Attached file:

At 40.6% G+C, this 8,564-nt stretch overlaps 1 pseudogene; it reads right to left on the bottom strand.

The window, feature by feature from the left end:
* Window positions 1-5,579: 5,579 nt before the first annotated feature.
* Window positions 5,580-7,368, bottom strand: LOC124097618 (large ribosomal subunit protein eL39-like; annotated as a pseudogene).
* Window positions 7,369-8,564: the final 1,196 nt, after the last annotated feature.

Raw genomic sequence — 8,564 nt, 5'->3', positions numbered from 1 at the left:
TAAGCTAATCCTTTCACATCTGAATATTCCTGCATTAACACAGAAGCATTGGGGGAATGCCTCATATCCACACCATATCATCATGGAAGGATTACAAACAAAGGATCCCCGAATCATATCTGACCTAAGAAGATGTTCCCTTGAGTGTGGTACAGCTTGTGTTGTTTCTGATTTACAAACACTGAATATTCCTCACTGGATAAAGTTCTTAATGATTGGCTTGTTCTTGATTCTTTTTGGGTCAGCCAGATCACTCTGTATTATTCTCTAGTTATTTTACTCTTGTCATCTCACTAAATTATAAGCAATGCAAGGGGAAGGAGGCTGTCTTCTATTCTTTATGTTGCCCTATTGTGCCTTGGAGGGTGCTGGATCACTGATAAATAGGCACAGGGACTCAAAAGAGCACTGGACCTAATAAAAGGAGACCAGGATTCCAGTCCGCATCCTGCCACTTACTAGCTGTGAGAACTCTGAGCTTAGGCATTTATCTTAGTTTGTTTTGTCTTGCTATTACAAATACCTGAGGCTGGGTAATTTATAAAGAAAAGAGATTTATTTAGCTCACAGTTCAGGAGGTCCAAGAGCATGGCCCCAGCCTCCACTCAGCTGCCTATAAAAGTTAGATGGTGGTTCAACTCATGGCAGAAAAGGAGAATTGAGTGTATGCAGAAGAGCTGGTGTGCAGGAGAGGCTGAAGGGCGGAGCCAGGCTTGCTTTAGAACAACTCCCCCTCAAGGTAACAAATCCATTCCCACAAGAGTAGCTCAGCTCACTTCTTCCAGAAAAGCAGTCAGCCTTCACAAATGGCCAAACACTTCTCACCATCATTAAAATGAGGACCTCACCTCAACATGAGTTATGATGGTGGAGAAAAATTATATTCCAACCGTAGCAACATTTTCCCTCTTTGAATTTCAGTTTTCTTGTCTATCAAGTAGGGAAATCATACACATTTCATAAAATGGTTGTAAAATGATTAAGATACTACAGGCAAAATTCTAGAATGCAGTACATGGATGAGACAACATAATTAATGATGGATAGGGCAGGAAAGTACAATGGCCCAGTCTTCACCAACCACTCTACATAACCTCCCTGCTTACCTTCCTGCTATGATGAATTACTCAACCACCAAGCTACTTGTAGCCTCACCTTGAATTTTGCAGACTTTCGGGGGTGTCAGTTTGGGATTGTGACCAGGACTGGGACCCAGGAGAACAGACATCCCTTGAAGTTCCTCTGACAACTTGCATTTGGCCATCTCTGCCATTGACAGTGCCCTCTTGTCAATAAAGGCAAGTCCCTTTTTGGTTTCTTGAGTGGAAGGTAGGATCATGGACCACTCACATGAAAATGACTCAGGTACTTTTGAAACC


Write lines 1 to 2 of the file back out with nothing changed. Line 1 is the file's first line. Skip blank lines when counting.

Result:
At 40.6% G+C, this 8,564-nt stretch overlaps 1 pseudogene; it reads right to left on the bottom strand.

The window, feature by feature from the left end: